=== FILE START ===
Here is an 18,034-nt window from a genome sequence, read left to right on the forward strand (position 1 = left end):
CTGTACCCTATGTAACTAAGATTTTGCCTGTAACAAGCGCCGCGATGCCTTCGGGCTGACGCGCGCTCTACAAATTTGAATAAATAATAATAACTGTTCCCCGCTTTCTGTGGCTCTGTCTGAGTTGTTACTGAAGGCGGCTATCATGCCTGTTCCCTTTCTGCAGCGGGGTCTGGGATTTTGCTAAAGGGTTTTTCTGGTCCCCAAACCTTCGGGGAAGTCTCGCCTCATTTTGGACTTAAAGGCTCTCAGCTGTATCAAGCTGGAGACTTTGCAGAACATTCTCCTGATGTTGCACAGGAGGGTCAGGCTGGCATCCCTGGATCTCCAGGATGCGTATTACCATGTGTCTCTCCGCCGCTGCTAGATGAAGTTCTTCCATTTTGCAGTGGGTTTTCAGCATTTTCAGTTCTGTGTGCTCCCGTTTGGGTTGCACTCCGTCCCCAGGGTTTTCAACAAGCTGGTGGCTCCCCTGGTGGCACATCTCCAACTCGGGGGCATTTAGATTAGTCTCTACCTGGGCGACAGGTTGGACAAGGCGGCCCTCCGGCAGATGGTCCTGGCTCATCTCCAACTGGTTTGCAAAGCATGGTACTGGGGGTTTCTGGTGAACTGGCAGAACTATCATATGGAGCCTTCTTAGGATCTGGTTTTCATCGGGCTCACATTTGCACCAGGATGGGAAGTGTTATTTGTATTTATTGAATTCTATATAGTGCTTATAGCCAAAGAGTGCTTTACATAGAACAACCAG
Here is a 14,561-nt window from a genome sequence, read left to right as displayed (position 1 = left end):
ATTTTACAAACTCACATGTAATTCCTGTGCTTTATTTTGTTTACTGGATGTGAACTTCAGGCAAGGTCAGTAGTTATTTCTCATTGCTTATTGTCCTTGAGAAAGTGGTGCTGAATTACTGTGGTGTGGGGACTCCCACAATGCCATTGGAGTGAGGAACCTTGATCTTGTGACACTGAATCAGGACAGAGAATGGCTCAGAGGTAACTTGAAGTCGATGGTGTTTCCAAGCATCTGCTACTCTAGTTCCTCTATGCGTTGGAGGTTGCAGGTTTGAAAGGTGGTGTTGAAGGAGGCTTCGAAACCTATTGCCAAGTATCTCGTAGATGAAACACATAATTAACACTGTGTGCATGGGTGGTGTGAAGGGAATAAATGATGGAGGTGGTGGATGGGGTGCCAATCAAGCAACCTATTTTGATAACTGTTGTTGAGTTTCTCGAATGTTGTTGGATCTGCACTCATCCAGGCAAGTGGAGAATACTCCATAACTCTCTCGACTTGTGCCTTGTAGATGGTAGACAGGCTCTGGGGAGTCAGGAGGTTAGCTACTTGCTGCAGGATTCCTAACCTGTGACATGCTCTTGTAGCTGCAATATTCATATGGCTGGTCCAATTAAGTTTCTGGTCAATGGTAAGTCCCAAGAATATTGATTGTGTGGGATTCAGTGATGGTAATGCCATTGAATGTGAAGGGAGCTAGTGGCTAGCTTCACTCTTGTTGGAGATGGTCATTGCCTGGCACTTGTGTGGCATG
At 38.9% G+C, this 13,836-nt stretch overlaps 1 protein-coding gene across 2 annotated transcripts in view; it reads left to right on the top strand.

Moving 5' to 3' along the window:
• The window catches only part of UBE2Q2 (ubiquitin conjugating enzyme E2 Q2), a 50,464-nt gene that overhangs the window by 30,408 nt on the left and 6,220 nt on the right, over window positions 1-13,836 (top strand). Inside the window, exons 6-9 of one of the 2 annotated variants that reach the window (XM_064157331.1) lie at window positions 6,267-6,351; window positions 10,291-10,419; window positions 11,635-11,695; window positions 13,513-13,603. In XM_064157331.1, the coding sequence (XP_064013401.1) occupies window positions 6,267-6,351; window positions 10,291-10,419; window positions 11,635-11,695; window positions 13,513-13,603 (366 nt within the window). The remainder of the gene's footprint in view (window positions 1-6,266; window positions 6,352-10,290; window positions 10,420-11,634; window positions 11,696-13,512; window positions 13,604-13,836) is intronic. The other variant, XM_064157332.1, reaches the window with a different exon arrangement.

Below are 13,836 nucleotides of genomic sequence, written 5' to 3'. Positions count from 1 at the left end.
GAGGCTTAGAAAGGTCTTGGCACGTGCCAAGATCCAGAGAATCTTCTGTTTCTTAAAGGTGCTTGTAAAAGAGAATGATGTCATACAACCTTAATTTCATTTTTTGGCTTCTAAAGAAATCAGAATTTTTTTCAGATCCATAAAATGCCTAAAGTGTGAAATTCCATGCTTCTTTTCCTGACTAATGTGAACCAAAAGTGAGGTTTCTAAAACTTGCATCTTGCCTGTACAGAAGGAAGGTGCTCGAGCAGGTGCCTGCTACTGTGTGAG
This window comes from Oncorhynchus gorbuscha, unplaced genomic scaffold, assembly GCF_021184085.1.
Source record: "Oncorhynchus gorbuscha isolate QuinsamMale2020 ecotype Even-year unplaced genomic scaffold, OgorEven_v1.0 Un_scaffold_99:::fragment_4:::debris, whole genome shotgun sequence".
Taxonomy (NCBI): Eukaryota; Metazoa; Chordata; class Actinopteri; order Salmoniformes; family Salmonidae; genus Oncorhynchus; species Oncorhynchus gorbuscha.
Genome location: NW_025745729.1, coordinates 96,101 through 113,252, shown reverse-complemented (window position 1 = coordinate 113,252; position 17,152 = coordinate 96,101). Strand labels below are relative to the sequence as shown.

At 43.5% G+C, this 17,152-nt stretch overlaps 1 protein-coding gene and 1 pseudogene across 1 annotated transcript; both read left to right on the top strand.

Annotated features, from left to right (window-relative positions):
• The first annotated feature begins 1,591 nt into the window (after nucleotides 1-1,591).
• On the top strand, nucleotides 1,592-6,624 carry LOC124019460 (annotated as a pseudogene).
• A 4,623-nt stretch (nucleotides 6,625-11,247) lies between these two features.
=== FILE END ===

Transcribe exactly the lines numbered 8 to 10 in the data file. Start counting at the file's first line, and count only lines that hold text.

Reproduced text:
Below are 13,836 nucleotides of genomic sequence, written 5' to 3'. Positions count from 1 at the left end.
GAGGCTTAGAAAGGTCTTGGCACGTGCCAAGATCCAGAGAATCTTCTGTTTCTTAAAGGTGCTTGTAAAAGAGAATGATGTCATACAACCTTAATTTCATTTTTTGGCTTCTAAAGAAATCAGAATTTTTTTCAGATCCATAAAATGCCTAAAGTGTGAAATTCCATGCTTCTTTTCCTGACTAATGTGAACCAAAAGTGAGGTTTCTAAAACTTGCATCTTGCCTGTACAGAAGGAAGGTGCTCGAGCAGGTGCCTGCTACTGTGTGAG
This window comes from Oncorhynchus gorbuscha, unplaced genomic scaffold, assembly GCF_021184085.1.